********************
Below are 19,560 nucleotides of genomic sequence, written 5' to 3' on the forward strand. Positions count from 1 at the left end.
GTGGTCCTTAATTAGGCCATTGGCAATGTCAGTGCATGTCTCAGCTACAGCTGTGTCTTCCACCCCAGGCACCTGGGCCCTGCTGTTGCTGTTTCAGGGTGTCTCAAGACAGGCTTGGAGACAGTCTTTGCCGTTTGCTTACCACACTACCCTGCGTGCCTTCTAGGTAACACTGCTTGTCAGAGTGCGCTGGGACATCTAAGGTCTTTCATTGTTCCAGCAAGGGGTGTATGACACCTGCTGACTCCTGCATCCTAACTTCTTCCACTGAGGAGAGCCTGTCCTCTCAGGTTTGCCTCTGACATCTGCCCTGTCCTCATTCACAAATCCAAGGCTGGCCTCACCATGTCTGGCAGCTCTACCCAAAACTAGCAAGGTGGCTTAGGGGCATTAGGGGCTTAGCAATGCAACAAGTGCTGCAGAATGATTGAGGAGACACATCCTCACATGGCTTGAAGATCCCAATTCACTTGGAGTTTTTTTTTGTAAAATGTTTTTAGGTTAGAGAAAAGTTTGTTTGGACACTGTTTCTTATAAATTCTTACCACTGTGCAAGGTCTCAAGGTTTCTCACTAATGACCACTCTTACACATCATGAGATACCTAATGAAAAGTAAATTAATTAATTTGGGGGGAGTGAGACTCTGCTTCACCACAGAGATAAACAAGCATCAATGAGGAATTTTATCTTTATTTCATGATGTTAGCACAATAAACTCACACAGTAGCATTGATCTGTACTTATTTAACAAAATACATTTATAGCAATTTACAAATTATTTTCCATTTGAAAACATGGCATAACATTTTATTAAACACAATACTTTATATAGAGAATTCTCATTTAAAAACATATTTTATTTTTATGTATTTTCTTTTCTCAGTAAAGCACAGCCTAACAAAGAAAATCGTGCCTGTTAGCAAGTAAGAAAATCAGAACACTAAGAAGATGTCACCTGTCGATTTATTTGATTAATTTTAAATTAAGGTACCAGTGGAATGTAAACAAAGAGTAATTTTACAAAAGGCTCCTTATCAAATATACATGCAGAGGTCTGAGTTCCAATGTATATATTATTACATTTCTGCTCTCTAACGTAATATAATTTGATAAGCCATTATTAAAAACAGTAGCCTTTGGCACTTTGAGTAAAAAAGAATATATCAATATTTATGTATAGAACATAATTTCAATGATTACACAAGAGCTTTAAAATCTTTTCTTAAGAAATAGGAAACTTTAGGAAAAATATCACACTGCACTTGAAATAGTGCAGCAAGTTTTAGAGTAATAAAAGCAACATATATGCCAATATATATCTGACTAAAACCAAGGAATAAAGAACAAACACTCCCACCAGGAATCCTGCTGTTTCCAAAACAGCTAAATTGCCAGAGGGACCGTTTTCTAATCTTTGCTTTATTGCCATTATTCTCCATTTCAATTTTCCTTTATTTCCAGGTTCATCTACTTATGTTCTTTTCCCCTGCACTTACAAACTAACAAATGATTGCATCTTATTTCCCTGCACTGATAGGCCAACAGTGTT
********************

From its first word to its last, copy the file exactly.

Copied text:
Below are 19,560 nucleotides of genomic sequence, written 5' to 3' on the forward strand. Positions count from 1 at the left end.
GTGGTCCTTAATTAGGCCATTGGCAATGTCAGTGCATGTCTCAGCTACAGCTGTGTCTTCCACCCCAGGCACCTGGGCCCTGCTGTTGCTGTTTCAGGGTGTCTCAAGACAGGCTTGGAGACAGTCTTTGCCGTTTGCTTACCACACTACCCTGCGTGCCTTCTAGGTAACACTGCTTGTCAGAGTGCGCTGGGACATCTAAGGTCTTTCATTGTTCCAGCAAGGGGTGTATGACACCTGCTGACTCCTGCATCCTAACTTCTTCCACTGAGGAGAGCCTGTCCTCTCAGGTTTGCCTCTGACATCTGCCCTGTCCTCATTCACAAATCCAAGGCTGGCCTCACCATGTCTGGCAGCTCTACCCAAAACTAGCAAGGTGGCTTAGGGGCATTAGGGGCTTAGCAATGCAACAAGTGCTGCAGAATGATTGAGGAGACACATCCTCACATGGCTTGAAGATCCCAATTCACTTGGAGTTTTTTTTTGTAAAATGTTTTTAGGTTAGAGAAAAGTTTGTTTGGACACTGTTTCTTATAAATTCTTACCACTGTGCAAGGTCTCAAGGTTTCTCACTAATGACCACTCTTACACATCATGAGATACCTAATGAAAAGTAAATTAATTAATTTGGGGGGAGTGAGACTCTGCTTCACCACAGAGATAAACAAGCATCAATGAGGAATTTTATCTTTATTTCATGATGTTAGCACAATAAACTCACACAGTAGCATTGATCTGTACTTATTTAACAAAATACATTTATAGCAATTTACAAATTATTTTCCATTTGAAAACATGGCATAACATTTTATTAAACACAATACTTTATATAGAGAATTCTCATTTAAAAACATATTTTATTTTTATGTATTTTCTTTTCTCAGTAAAGCACAGCCTAACAAAGAAAATCGTGCCTGTTAGCAAGTAAGAAAATCAGAACACTAAGAAGATGTCACCTGTCGATTTATTTGATTAATTTTAAATTAAGGTACCAGTGGAATGTAAACAAAGAGTAATTTTACAAAAGGCTCCTTATCAAATATACATGCAGAGGTCTGAGTTCCAATGTATATATTATTACATTTCTGCTCTCTAACGTAATATAATTTGATAAGCCATTATTAAAAACAGTAGCCTTTGGCACTTTGAGTAAAAAAGAATATATCAATATTTATGTATAGAACATAATTTCAATGATTACACAAGAGCTTTAAAATCTTTTCTTAAGAAATAGGAAACTTTAGGAAAAATATCACACTGCACTTGAAATAGTGCAGCAAGTTTTAGAGTAATAAAAGCAACATATATGCCAATATATATCTGACTAAAACCAAGGAATAAAGAACAAACACTCCCACCAGGAATCCTGCTGTTTCCAAAACAGCTAAATTGCCAGAGGGACCGTTTTCTAATCTTTGCTTTATTGCCATTATTCTCCATTTCAATTTTCCTTTATTTCCAGGTTCATCTACTTATGTTCTTTTCCCCTGCACTTACAAACTAACAAATGATTGCATCTTATTTCCCTGCACTGATAGGCCAACAGTGTT